Next we embark on a forest journey, which is what comprises about 300 acres of land here thanks to those initial controversial efforts of one General and the Army. They planted Eucalyptus, Pine, and Cypress.
Eucalyptus trees were fast growing, and there was a widespread advertising campaign around 1900 by the Federal Government to plant them. What followed was The Eucalyptus Rush - yes like The Gold Rush. At the time, there was a Hardwood famine, and someone thought they discovered a solution in Eucalyptus trees. It was said that these trees were being used as timber in Australia and they were fast growing. So the importing began. People were buying land for the sole purpose of planting these trees so they could cash in on the potential timber business. Unfortunately, and embarrassingly, it was discovered there are about 600 different species of Eucalyptus, and the ones being imported were not the timber variety, and, even if they had been, could only be harvested after several hundred years.
Turns out they were a useful tree for the San Francisco Bay Area though. They actually trap the fog on their leaves, the moisture builds up and drips to the ground like a steady rain adding to the valuable water table. No really! Personally, these trees and their scent takes me back to the San Francisco of my childhood. And bonus - their leaves are medicinal and koalas like them! Just ask the ones who escaped from the San Francisco zoo one time. What I don't remember growing up with was the ivy that is currently winding up the trees. Deemed an invasive plant there, according to the Presidio Trust, you can volunteer to participate in "extreme restoration" - aka weeding - of these and other such invasive plants that threaten the "native" biodiversity of the Presidio. Hmm, as far as I can tell the only native thing there is the sand. In the mean time, however, it is transforming the forest into a visual mystical fairy land.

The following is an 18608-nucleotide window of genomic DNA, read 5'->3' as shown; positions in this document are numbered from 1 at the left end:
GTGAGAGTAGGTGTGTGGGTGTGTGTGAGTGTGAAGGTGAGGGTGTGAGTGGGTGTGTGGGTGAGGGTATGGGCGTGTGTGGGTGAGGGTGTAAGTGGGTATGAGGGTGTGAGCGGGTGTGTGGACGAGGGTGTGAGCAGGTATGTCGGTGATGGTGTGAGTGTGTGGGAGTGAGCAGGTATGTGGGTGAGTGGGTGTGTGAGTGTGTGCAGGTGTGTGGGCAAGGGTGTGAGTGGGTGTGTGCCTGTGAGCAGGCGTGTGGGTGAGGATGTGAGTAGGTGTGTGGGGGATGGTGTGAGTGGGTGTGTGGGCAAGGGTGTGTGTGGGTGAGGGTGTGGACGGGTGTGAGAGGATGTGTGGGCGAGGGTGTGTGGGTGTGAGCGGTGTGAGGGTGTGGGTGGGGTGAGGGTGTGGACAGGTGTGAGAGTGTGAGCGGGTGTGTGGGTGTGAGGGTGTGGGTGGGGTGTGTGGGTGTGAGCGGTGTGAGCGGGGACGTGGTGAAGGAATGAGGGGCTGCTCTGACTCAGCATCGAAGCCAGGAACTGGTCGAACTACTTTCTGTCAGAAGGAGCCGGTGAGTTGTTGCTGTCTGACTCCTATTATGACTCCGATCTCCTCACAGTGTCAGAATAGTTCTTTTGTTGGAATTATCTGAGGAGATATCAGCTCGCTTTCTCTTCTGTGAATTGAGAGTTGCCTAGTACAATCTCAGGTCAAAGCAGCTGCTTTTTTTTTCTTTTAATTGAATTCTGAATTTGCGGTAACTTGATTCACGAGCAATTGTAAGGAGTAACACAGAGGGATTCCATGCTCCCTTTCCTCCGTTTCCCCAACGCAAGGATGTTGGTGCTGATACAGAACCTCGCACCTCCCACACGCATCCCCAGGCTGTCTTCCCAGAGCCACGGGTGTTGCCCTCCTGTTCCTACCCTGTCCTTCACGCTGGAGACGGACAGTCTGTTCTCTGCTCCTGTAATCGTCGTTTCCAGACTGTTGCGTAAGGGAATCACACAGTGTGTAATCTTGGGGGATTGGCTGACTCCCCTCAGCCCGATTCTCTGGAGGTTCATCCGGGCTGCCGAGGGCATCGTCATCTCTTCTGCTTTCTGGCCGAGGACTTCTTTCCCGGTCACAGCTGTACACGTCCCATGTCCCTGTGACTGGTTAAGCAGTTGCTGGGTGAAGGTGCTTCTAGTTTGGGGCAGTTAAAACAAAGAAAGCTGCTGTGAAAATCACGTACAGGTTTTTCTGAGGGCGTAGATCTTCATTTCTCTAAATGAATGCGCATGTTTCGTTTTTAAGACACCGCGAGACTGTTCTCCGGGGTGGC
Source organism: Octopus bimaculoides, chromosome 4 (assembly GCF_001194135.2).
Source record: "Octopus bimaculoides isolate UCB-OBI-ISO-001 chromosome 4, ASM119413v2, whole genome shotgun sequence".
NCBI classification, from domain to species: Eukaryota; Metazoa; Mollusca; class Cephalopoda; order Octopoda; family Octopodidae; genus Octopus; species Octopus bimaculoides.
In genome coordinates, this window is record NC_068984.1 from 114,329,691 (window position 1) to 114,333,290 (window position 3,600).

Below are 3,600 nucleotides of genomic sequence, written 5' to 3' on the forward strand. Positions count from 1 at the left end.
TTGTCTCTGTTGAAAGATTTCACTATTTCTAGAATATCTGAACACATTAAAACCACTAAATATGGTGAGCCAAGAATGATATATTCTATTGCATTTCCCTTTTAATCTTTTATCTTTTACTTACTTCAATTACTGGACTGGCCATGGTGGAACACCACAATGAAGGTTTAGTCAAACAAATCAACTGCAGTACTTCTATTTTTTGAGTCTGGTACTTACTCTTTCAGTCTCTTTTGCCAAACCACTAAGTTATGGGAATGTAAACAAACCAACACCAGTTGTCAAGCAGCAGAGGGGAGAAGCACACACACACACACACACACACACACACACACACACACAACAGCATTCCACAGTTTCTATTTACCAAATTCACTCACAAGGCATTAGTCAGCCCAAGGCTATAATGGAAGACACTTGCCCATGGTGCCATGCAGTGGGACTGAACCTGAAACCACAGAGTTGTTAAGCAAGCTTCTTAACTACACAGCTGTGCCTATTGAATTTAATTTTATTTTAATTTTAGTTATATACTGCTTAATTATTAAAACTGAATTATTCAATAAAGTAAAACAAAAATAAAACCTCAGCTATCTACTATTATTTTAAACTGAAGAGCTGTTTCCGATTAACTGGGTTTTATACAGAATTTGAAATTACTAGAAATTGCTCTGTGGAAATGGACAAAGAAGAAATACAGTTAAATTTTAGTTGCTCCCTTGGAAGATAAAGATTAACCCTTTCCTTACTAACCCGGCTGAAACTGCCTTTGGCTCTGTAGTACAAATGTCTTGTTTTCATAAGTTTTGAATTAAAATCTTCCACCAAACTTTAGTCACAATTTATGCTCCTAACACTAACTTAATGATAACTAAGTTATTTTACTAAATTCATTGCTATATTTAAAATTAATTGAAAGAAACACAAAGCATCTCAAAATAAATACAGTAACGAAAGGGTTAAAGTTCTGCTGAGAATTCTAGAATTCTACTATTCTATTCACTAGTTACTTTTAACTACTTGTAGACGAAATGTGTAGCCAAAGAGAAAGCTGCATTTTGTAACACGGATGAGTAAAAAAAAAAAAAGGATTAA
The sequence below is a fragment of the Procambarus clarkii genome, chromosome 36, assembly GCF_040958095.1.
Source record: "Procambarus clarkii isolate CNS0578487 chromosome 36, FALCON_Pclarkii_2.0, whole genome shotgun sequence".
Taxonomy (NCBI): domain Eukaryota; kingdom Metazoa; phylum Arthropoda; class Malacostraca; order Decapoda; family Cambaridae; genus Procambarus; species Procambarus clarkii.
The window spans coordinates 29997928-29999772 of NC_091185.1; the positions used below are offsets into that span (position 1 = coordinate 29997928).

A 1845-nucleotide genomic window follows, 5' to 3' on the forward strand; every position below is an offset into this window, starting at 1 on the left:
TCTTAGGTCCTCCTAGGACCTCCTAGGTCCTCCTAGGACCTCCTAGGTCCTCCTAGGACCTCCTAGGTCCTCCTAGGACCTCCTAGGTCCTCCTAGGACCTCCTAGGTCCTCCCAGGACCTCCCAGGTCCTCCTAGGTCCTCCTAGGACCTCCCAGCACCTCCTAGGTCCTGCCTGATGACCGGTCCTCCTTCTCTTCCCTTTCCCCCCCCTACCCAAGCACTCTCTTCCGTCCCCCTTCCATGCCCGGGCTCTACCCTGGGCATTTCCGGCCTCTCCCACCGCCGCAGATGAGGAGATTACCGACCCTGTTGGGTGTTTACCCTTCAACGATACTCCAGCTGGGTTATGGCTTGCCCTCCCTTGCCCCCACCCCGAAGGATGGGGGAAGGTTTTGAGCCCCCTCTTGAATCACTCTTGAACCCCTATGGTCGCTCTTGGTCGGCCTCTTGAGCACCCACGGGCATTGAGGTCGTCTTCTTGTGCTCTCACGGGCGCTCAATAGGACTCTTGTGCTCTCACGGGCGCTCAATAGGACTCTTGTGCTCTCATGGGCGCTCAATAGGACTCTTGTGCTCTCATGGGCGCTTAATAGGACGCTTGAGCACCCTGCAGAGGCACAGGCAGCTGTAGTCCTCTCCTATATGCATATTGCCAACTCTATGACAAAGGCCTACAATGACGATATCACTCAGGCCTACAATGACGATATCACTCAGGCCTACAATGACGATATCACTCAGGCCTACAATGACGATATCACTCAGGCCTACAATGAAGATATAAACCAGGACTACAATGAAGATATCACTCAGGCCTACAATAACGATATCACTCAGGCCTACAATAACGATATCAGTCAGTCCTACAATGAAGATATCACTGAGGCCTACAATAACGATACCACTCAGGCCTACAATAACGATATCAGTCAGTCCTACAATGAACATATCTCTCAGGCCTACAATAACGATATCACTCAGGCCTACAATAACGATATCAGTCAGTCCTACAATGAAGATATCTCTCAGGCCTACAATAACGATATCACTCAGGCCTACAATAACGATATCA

After a long hike through the tree laden forest we start to edge our way towards the coastline.
We can start to glimpse the ocean as we descend through forest steps.